I don’t think I ever understood what those two little words, just 8 letters, meant until I moved to the country, and to “semi-retired” existence. I say this having just emerged from a long bath which I took mid-morning on a weekday, something I probably would have never done in my former city incarnation.
The motivational business guru and author, Stephen Covey, talks about “urgency addiction” in his book, First Things First. This concept must be the very opposite of “taking time”.
Covey lists a few ways in which people describe the experience of being pressured by anxiety about what they have to do in their busy lives.

 • I often blame the rush and press of external things for my failure to spend deep, introspective time with myself.
• I’m frustrated by the slowness of people and things around me.
• I hate to wait or stand in line.
• I feel guilty when I take time off from work.
• I always seem to be rushing between places and events.
• I frequently find myself pushing people away so I can finish a project.
• I feel anxious when I’m out of touch with my work place.
• I’m often preoccupied with one thing when I’m doing something else.
• I often give up quality time with important people in my life to handle a crisis.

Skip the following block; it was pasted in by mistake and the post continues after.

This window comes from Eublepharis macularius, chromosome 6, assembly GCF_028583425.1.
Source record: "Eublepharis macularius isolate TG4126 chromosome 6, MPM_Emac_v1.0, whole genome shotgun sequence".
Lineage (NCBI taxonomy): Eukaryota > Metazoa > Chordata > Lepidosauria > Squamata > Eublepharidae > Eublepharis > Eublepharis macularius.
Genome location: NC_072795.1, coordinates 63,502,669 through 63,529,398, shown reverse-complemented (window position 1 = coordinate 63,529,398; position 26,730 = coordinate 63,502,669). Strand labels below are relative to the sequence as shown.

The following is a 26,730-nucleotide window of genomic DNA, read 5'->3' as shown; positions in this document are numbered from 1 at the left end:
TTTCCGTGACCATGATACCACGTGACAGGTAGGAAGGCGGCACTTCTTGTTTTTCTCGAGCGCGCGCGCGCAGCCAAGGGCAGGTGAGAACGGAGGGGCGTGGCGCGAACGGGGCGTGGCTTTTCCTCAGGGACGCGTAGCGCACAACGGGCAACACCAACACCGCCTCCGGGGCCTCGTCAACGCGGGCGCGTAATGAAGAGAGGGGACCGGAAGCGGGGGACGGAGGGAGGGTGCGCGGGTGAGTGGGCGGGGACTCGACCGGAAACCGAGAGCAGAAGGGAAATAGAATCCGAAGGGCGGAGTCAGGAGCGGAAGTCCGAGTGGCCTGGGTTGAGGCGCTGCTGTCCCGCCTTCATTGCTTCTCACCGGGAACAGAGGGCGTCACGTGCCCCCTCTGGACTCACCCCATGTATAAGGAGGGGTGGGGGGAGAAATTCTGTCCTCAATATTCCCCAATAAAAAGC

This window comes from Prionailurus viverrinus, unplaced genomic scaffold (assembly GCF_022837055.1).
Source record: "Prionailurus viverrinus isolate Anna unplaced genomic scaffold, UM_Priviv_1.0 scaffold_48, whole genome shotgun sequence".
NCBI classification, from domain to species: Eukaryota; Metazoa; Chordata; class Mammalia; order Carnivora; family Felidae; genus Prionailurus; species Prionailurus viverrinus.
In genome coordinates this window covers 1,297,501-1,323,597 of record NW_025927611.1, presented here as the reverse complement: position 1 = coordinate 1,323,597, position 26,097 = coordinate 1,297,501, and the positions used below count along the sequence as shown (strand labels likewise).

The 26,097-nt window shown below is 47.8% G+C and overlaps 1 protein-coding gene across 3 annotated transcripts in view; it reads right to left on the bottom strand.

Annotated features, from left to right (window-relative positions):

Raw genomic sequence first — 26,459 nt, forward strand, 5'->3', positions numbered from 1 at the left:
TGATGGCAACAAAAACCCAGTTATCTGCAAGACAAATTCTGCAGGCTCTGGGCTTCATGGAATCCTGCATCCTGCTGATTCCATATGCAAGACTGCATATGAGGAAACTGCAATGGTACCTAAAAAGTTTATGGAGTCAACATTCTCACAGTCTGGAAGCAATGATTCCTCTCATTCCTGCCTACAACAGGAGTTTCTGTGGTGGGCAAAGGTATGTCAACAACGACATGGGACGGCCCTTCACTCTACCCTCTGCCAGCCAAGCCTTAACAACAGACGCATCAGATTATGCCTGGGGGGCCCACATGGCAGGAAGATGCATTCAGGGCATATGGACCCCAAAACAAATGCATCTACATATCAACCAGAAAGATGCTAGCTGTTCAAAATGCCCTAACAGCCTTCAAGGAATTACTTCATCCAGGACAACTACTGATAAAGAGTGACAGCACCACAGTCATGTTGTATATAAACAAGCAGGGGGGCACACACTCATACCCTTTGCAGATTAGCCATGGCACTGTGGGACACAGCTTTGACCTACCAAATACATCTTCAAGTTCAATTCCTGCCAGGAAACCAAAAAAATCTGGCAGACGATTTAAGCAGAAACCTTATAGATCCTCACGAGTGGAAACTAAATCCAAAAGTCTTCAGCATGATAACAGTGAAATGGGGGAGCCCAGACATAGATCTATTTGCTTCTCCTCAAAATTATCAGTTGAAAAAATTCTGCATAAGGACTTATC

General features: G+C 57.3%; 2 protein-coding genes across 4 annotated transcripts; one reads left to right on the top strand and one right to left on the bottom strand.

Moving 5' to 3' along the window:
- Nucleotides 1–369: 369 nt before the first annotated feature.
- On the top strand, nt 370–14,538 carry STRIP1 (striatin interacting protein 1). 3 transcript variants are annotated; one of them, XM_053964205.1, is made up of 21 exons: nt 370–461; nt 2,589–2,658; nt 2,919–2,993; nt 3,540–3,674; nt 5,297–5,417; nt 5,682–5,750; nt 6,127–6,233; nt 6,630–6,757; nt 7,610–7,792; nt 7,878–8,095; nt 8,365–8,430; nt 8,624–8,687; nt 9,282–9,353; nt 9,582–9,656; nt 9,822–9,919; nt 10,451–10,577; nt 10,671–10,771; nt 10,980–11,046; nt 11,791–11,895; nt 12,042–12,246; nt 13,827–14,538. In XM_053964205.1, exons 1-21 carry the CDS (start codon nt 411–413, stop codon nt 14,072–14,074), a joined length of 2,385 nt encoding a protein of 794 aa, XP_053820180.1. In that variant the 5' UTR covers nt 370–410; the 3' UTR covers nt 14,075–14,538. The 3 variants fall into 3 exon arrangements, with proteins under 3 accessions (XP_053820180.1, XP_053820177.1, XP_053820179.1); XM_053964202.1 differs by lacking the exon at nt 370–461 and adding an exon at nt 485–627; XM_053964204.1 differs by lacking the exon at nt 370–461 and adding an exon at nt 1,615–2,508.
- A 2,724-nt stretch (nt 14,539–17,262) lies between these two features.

• I rely on solving some crisis to give my day a sense of meaning and purpose.
• I often eat lunch while I work.
• I keep thinking that someday I’ll be able to do what I really want to do.
• The way I feel productive is if I have a huge stack in my out-box at the end of the day.

Taking time applies to yoga practice, too, of course. Doing an asana thoughtfully, slowly enough, to be fully in your body and right there to experience the influence of each phase and cycle of breath. In meditation, being present enough to peel away the layers of thought to arrive at the Observer.
Taking time might mean some sacrifices – for example, less intensity of work for less pay. It probably would mean showing some bravery. If one is really addicted to that feeling of urgency, it would take courage to try on some new behaviours, as in going out for a walk at lunchtime or not fitting in one more task that will make you late for an appointment.
Judith Lasater, author of Relax and Renew, asks in her yoga workshops whether we have the courage to relax, and recommends long (30 min.) savasanas daily.
I’m just about to go off to the Yoga Shed to teach a private lesson, but before I do, here’s a few more gems from Covey. He really does sound like a guru, but I think he walks his talk.
To foster the things the matter in your life:

• Read and ponder the wisdom literature (classic, philosophical, and inspirational literature dealing specifically with the art of living) to broaden your awareness of timeless principles.
• Stand apart from and learn from your own experience.
• Observe and learn from the experience of others.
• Take time to be still and listen to your inner voice.
• Respond to that voice.

- take time

Flannel Flower


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